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Bakgomong: the Babirwa's transboundary pastoralist identity and social change in late 19th century Botswana

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dc.contributor.author Molosiwa, Phuthego
dc.date.accessioned 2017-08-03T09:51:44Z
dc.date.available 2017-08-03T09:51:44Z
dc.date.issued 2016-07
dc.identifier.citation Molosiwa, Phuthego (2016) Bakgomong: the Babirwa's transboundary pastoralist identity and social change in late 19th century Botswana. New Contree : A journal of Historical and Human Sciences for Southern Africa, Vol. 75, pp 14- 40 en_US
dc.identifier.uri http://hdl.handle.net/123456789/52
dc.description This article has examined the Babirwas transition from herders of caprines, to herders of cattle, and symbolically from buffalo people to cow people. It contests particularly the cultural, mystical and resistance cliches that summarily represented African pastoralist pursuits as irrational. The article has demonstrated that the Babirwas adoption of cattle herding during the second half of the nineteenth century was a historical process that depended on the reconfiguration of indigenous knowledge systems as communities navigated an unfriendly physical terrain to shape a pastoralist ethnic identity en_US
dc.description.abstract To follow is a critical narrative on the intersection between identity production and transformations in the indigenous herding systems of the Babirwa of pre-colonial Botswana. The production of the Babirwa's pastoralist identity rested on the adaptability of their cultural practices, language and social systems to socio-ecological influences. This emerging pastoralist identity was embedded in organic or loan words and concepts, which were continually reconstituted to negotiate social and environmental change. From the 1850s, the Babirwa of the eastern Botswana gradually transformed into cattle herders. The assimilation of cattle led to a symbolic shift in the Babirwa:s social identity from the Banareng (people of the buffalo) to the Bakgomong (people of the cow). This shift was crucial in the production of a cattle-based identity in an area where crop production, hunting and the herding of caprines (goats and sheep) had been the primary ways of life since the first settlement of the Babirwa in the eastern Botswana a century earlier. en_US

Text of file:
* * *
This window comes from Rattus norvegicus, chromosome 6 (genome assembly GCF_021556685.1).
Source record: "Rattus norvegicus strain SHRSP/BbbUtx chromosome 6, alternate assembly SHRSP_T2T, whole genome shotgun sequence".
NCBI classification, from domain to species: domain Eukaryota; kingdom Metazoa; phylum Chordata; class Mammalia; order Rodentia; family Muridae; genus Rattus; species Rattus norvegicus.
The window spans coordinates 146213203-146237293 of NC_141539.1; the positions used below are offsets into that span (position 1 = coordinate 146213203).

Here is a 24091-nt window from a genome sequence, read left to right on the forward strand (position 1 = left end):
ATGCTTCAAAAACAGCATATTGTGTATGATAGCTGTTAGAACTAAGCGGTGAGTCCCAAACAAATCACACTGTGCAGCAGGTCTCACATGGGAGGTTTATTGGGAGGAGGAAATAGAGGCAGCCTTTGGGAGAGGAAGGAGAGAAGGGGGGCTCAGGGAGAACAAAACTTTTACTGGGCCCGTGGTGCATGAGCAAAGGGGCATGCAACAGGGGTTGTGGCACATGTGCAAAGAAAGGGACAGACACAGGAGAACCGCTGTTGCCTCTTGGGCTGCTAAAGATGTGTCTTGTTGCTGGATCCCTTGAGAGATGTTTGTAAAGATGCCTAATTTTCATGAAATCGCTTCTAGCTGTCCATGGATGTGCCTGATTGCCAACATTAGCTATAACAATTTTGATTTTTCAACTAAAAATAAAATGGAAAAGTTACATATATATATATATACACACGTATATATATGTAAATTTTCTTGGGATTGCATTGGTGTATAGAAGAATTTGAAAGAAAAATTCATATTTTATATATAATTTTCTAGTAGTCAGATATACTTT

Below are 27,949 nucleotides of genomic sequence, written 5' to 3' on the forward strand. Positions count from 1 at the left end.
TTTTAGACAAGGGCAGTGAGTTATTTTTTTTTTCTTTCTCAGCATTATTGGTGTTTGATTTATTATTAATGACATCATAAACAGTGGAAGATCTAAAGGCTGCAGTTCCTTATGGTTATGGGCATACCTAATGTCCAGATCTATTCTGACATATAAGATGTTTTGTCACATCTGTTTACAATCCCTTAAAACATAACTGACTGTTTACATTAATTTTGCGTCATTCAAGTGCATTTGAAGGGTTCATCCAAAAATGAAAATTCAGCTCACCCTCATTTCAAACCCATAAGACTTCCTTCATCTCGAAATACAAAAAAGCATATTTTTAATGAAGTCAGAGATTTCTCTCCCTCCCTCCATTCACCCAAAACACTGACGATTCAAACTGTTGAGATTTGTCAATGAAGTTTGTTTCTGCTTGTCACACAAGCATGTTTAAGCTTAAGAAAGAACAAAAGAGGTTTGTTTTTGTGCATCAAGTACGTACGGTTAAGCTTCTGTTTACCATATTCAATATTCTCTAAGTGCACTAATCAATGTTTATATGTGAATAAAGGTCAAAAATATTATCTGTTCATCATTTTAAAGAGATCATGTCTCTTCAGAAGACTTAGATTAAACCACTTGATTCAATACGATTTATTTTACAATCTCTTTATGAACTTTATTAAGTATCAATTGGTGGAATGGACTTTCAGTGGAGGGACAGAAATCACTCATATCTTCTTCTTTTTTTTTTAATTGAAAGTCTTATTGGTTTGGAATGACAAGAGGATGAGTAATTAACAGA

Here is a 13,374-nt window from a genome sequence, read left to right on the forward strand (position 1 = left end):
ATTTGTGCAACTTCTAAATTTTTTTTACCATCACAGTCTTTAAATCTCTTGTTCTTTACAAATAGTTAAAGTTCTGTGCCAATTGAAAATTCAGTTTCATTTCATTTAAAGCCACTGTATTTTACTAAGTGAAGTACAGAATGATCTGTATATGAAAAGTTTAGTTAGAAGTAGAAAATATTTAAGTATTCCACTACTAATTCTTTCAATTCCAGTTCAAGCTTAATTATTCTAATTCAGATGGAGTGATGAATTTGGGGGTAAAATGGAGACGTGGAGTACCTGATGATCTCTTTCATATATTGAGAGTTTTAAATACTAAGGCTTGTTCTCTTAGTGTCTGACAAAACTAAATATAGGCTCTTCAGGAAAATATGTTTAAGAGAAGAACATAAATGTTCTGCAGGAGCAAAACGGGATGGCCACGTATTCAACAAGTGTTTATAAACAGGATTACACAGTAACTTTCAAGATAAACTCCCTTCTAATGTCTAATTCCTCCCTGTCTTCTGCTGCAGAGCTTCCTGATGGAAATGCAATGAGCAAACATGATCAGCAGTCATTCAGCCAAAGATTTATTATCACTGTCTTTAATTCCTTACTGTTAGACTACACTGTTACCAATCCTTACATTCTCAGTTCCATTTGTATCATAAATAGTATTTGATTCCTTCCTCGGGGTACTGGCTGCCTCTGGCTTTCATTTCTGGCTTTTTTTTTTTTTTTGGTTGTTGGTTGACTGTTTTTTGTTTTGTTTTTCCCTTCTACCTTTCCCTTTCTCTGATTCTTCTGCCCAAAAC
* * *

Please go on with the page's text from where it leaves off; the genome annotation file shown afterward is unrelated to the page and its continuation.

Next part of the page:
dc.language.iso en en_US
dc.publisher North West University en_US
dc.subject Bakgomong en_US
dc.subject Botswana en_US
dc.subject Babirwa en_US
dc.subject Cattle en_US
dc.subject Identity en_US
dc.subject Environment en_US
dc.subject Cultural Encounters en_US
dc.subject Social change en_US
dc.title Bakgomong: the Babirwa's transboundary pastoralist identity and social change in late 19th century Botswana en_US
dc.type Article en_US


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